Countries recognize the need for whole-of-government approaches. Overarching strategies, like Egypt Vision 2030 or Madagascar’s National Development Plan, were designed to enable integrated approaches to planning across the policy spectrum. Although coordination mechanisms vary widely among countries in terms of leadership and organization, most aim at involving institutions throughout the government. Lead ministries have been identified for each SDG in Samoa and Norway. Vertical coordination with local authorities has also been strengthened, especially in Colombia, Switzerland and the Philippines, which has set up a subnational coordination mechanism for SDGs. Interviews with policymakers show, though, that involving all ministries remains challenging and coordinating bodies need political clout to get things done. In France, for example, while the head of the environment ministry for the implementation of the energy transition act, the sustainable development strategy and the low-carbon strategy helps enhance consistency across these intertwined agendas, the inter-ministerial representative in charge of the coordination with all the other ministries for the SDGs may lack of the power to achieve this objective.
There’s a strong emphasis on being inclusive. Consultations on national priorities have been conducted in most reporting countries with representatives from the whole civil society in Morocco and Madagascar, the latter having given particular attention to include disabled people and poor communities. But a few countries went a step further to empower civil society. For instance, Finland’s coalition, entitled Society’s Commitment to Sustainable Development, is composed of hundreds of non-state actors, including 60 businesses, which endorsed their own targets to contribute to the SDGs.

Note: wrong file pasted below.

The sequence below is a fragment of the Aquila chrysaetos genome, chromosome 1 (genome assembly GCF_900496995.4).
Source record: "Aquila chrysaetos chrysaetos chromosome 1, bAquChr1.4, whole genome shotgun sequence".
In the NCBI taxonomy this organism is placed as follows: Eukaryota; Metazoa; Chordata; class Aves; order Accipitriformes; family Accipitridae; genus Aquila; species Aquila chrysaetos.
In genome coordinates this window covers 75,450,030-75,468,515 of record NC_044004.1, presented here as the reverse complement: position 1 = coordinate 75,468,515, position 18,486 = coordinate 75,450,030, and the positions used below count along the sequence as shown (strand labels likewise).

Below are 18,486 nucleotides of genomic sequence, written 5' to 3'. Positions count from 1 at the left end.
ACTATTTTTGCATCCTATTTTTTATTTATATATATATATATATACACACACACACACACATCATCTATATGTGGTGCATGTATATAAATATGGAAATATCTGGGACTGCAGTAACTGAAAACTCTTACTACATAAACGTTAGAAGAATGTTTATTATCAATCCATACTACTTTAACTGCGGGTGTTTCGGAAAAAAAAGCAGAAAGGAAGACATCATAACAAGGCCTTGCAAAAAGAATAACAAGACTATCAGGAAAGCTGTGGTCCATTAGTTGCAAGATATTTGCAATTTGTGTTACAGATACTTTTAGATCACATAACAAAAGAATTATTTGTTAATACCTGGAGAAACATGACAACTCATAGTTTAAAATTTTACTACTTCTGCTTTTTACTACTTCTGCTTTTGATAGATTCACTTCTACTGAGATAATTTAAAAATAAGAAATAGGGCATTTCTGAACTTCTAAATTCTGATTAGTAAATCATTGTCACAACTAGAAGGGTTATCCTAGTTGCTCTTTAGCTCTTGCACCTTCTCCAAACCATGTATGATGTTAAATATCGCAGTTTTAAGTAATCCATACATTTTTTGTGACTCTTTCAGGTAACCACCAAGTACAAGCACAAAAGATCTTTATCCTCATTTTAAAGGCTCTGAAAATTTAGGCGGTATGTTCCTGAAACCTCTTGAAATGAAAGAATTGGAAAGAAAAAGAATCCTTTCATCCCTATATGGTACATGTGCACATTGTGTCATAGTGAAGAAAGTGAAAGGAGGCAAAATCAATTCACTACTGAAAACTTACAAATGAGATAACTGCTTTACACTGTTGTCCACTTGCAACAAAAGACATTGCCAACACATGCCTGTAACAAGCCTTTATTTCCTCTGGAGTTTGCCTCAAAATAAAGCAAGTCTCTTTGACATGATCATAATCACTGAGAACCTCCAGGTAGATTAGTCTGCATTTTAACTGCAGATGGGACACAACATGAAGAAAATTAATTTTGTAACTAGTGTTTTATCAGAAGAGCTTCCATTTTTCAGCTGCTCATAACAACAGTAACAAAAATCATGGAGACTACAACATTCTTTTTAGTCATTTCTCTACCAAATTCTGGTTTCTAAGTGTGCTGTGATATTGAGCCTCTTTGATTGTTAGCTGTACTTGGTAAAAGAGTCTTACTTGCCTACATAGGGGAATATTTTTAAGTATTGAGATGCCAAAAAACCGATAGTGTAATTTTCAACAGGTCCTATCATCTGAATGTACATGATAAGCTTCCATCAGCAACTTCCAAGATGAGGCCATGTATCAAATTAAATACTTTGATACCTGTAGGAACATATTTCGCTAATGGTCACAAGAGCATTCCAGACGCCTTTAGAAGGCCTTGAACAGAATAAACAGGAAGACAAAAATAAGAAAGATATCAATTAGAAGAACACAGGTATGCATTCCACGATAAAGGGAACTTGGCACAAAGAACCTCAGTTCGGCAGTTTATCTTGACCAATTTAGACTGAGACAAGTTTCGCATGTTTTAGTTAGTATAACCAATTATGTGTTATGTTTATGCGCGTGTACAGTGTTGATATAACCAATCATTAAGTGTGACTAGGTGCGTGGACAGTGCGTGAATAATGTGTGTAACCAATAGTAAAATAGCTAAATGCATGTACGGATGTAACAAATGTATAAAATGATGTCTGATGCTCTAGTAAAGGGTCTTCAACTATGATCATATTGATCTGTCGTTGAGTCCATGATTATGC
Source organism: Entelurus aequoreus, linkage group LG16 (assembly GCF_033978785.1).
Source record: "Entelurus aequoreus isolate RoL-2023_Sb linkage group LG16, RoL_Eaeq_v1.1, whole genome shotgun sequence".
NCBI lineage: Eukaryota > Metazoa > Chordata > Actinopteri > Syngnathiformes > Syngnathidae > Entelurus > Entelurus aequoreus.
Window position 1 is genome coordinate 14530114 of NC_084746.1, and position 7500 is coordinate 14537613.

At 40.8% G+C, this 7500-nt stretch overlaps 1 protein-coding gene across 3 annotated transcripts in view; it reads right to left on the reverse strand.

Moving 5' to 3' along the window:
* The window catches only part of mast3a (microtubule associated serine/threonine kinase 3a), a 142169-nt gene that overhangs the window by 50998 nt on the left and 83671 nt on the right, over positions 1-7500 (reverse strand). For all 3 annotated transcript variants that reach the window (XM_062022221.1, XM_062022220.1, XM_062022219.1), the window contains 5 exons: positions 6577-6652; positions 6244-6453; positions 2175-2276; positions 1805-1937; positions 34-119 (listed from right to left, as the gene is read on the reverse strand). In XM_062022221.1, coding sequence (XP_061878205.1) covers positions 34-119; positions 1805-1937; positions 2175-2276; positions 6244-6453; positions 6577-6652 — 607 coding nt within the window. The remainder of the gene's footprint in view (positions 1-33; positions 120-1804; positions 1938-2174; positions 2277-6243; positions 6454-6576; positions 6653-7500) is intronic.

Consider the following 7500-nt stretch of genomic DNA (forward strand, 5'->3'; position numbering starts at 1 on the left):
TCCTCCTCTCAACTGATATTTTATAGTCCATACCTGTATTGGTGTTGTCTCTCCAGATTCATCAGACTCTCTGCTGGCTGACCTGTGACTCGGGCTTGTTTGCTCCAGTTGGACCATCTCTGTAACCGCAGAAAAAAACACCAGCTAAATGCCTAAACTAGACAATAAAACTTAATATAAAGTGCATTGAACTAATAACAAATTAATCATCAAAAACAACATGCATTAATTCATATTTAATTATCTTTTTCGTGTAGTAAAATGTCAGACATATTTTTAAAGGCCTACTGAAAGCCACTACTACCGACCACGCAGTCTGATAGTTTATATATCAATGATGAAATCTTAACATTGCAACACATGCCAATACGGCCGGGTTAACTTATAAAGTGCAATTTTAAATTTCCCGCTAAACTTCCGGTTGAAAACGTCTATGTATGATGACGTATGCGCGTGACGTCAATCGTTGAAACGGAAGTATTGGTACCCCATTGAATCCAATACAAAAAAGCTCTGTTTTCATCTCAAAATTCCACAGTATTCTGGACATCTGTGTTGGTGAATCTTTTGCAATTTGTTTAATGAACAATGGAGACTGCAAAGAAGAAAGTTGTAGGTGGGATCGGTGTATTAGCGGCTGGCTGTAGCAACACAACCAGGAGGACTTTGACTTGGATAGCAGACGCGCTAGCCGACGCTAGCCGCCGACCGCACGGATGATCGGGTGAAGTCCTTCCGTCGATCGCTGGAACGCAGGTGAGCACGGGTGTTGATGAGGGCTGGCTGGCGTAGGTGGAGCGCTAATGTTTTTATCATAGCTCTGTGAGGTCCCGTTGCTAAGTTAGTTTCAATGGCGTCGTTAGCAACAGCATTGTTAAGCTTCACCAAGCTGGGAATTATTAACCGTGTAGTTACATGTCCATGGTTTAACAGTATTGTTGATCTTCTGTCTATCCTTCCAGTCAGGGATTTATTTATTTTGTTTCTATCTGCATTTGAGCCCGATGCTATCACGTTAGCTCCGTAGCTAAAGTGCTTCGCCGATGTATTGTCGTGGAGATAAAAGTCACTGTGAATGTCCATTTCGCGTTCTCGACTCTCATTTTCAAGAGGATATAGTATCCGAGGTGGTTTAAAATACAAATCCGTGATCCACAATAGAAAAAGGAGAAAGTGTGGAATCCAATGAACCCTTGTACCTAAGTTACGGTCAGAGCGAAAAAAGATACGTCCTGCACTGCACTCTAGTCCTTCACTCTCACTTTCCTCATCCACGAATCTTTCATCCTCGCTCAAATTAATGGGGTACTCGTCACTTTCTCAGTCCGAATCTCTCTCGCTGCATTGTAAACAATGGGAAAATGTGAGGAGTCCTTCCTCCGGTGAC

Forward-looking initiatives aim to build robust and inclusive monitoring and accountability frameworks. Indicators that are used to track development have been renewed to cover all the SDGs in Samoa and Estonia. Parliamentary scrutiny was underscored by Norway, where ministries will report on their action for the SDGs in their budget proposal to parliament, and South Korea, which has set up a dedicated consultative group of congressional leaders. As a member of the Open Government Partnership — an international initiative for domestic reformers committed to making governments more open and responsive to citizens — Mexico established a specialized committee coordinating 25 institutions and a platform offering all citizens updated and geo-referenced data on state and municipal activities.
Capacity building is essential to address gaps in knowledge, institutional coordination and data management, through financial and technical support, best-practice exchanges and research. Stronger communications strategies and training are also needed to empower people in government and civil society to advance the agenda.
Building on these first experiences, WRI and its partners are developing a broader project aimed at providing in-country support and global analysis on how to practically enhance policy coherence for sustainable development. Beyond tracking specific SDGs, future High-Level Political Forums should continue to review countries’ efforts to build consistent and inclusive governance frameworks, which are a precondition for long-term progress on the whole agenda.